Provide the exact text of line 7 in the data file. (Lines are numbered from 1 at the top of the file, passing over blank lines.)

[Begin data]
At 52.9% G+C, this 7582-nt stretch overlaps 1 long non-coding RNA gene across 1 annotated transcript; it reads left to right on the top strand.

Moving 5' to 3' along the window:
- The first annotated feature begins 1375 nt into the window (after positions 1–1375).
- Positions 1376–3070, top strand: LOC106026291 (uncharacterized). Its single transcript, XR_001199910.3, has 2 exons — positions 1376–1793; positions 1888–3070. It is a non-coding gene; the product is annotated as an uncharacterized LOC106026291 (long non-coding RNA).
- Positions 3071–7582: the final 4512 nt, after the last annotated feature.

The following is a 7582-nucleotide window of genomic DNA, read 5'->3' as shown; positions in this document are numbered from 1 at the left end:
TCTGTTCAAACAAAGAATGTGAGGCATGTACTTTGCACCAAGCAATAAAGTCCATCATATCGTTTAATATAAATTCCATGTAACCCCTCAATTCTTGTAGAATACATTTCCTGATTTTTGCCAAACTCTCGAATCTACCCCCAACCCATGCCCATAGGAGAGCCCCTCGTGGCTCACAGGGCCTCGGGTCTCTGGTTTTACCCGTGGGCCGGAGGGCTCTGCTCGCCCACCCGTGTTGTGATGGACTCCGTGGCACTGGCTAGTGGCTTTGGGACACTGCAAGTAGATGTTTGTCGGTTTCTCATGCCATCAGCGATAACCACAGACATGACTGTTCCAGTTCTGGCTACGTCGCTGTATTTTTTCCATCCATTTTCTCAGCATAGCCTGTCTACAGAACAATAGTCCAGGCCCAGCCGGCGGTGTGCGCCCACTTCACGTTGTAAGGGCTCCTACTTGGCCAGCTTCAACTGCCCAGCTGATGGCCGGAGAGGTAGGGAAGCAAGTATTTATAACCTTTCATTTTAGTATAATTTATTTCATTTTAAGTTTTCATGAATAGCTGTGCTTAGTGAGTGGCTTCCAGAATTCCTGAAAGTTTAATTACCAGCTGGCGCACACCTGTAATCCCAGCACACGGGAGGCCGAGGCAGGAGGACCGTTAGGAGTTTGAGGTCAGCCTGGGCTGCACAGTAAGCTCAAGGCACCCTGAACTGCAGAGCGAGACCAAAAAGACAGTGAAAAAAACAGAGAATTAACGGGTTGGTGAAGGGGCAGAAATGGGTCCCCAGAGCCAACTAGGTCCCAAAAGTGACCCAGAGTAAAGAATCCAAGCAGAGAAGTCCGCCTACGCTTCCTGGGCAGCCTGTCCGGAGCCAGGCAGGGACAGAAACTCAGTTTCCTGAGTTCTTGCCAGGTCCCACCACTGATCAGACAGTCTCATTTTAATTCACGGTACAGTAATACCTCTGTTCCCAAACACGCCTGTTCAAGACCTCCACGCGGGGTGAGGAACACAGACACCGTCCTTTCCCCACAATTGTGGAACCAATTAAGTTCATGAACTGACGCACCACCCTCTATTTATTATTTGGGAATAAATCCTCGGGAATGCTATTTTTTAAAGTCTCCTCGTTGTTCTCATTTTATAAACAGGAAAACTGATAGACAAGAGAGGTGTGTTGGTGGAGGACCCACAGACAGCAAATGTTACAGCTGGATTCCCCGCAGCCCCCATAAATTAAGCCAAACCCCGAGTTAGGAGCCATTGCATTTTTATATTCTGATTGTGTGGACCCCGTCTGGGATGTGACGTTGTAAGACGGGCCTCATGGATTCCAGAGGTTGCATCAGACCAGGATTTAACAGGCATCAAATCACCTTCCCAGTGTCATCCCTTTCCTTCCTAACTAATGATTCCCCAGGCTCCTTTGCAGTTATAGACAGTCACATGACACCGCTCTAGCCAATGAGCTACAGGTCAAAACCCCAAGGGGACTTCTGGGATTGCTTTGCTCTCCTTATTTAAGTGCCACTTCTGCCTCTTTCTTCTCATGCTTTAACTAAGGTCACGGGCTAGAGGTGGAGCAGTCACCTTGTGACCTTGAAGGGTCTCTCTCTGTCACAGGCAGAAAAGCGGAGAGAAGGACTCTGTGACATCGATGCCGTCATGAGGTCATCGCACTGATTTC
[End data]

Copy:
TCTGTTCAAACAAAGAATGTGAGGCATGTACTTTGCACCAAGCAATAAAGTCCATCATATCGTTTAATATAAATTCCATGTAACCCCTCAATTCTTGTAGAATACATTTCCTGATTTTTGCCAAACTCTCGAATCTACCCCCAACCCATGCCCATAGGAGAGCCCCTCGTGGCTCACAGGGCCTCGGGTCTCTGGTTTTACCCGTGGGCCGGAGGGCTCTGCTCGCCCACCCGTGTTGTGATGGACTCCGTGGCACTGGCTAGTGGCTTTGGGACACTGCAAGTAGATGTTTGTCGGTTTCTCATGCCATCAGCGATAACCACAGACATGACTGTTCCAGTTCTGGCTACGTCGCTGTATTTTTTCCATCCATTTTCTCAGCATAGCCTGTCTACAGAACAATAGTCCAGGCCCAGCCGGCGGTGTGCGCCCACTTCACGTTGTAAGGGCTCCTACTTGGCCAGCTTCAACTGCCCAGCTGATGGCCGGAGAGGTAGGGAAGCAAGTATTTATAACCTTTCATTTTAGTATAATTTATTTCATTTTAAGTTTTCATGAATAGCTGTGCTTAGTGAGTGGCTTCCAGAATTCCTGAAAGTTTAATTACCAGCTGGCGCACACCTGTAATCCCAGCACACGGGAGGCCGAGGCAGGAGGACCGTTAGGAGTTTGAGGTCAGCCTGGGCTGCACAGTAAGCTCAAGGCACCCTGAACTGCAGAGCGAGACCAAAAAGACAGTGAAAAAAACAGAGAATTAACGGGTTGGTGAAGGGGCAGAAATGGGTCCCCAGAGCCAACTAGGTCCCAAAAGTGACCCAGAGTAAAGAATCCAAGCAGAGAAGTCCGCCTACGCTTCCTGGGCAGCCTGTCCGGAGCCAGGCAGGGACAGAAACTCAGTTTCCTGAGTTCTTGCCAGGTCCCACCACTGATCAGACAGTCTCATTTTAATTCACGGTACAGTAATACCTCTGTTCCCAAACACGCCTGTTCAAGACCTCCACGCGGGGTGAGGAACACAGACACCGTCCTTTCCCCACAATTGTGGAACCAATTAAGTTCATGAACTGACGCACCACCCTCTATTTATTATTTGGGAATAAATCCTCGGGAATGCTATTTTTTAAAGTCTCCTCGTTGTTCTCATTTTATAAACAGGAAAACTGATAGACAAGAGAGGTGTGTTGGTGGAGGACCCACAGACAGCAAATGTTACAGCTGGATTCCCCGCAGCCCCCATAAATTAAGCCAAACCCCGAGTTAGGAGCCATTGCATTTTTATATTCTGATTGTGTGGACCCCGTCTGGGATGTGACGTTGTAAGACGGGCCTCATGGATTCCAGAGGTTGCATCAGACCAGGATTTAACAGGCATCAAATCACCTTCCCAGTGTCATCCCTTTCCTTCCTAACTAATGATTCCCCAGGCTCCTTTGCAGTTATAGACAGTCACATGACACCGCTCTAGCCAATGAGCTACAGGTCAAAACCCCAAGGGGACTTCTGGGATTGCTTTGCTCTCCTTATTTAAGTGCCACTTCTGCCTCTTTCTTCTCATGCTTTAACTAAGGTCACGGGCTAGAGGTGGAGCAGTCACCTTGTGACCTTGAAGGGTCTCTCTCTGTCACAGGCAGAAAAGCGGAGAGAAGGACTCTGTGACATCGATGCCGTCATGAGGTCATCGCACTGATTTC